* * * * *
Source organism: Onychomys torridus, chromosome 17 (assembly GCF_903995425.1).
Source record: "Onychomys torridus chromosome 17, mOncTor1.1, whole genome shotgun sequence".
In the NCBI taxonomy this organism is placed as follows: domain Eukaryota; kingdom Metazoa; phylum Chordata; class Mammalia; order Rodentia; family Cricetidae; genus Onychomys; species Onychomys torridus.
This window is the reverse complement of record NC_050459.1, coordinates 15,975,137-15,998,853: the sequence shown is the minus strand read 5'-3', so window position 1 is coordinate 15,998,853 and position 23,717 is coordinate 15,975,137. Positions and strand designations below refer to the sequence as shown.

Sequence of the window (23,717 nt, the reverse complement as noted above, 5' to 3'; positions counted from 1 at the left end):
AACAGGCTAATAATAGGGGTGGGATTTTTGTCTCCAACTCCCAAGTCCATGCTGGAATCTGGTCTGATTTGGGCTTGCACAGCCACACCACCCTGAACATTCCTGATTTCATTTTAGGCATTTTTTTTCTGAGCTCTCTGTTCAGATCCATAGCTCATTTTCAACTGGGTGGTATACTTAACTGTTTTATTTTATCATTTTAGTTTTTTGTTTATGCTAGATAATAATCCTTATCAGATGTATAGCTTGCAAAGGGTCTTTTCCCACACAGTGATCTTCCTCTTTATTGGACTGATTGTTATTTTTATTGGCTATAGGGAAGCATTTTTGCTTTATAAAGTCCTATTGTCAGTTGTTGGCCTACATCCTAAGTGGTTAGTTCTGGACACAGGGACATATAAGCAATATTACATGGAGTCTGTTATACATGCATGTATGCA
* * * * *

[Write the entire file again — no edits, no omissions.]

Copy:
Source organism: Onychomys torridus, chromosome 17 (assembly GCF_903995425.1).
Source record: "Onychomys torridus chromosome 17, mOncTor1.1, whole genome shotgun sequence".
In the NCBI taxonomy this organism is placed as follows: domain Eukaryota; kingdom Metazoa; phylum Chordata; class Mammalia; order Rodentia; family Cricetidae; genus Onychomys; species Onychomys torridus.
This window is the reverse complement of record NC_050459.1, coordinates 15,975,137-15,998,853: the sequence shown is the minus strand read 5'-3', so window position 1 is coordinate 15,998,853 and position 23,717 is coordinate 15,975,137. Positions and strand designations below refer to the sequence as shown.

Sequence of the window (23,717 nt, the reverse complement as noted above, 5' to 3'; positions counted from 1 at the left end):
AACAGGCTAATAATAGGGGTGGGATTTTTGTCTCCAACTCCCAAGTCCATGCTGGAATCTGGTCTGATTTGGGCTTGCACAGCCACACCACCCTGAACATTCCTGATTTCATTTTAGGCATTTTTTTTCTGAGCTCTCTGTTCAGATCCATAGCTCATTTTCAACTGGGTGGTATACTTAACTGTTTTATTTTATCATTTTAGTTTTTTGTTTATGCTAGATAATAATCCTTATCAGATGTATAGCTTGCAAAGGGTCTTTTCCCACACAGTGATCTTCCTCTTTATTGGACTGATTGTTATTTTTATTGGCTATAGGGAAGCATTTTTGCTTTATAAAGTCCTATTGTCAGTTGTTGGCCTACATCCTAAGTGGTTAGTTCTGGACACAGGGACATATAAGCAATATTACATGGAGTCTGTTATACATGCATGTATGCA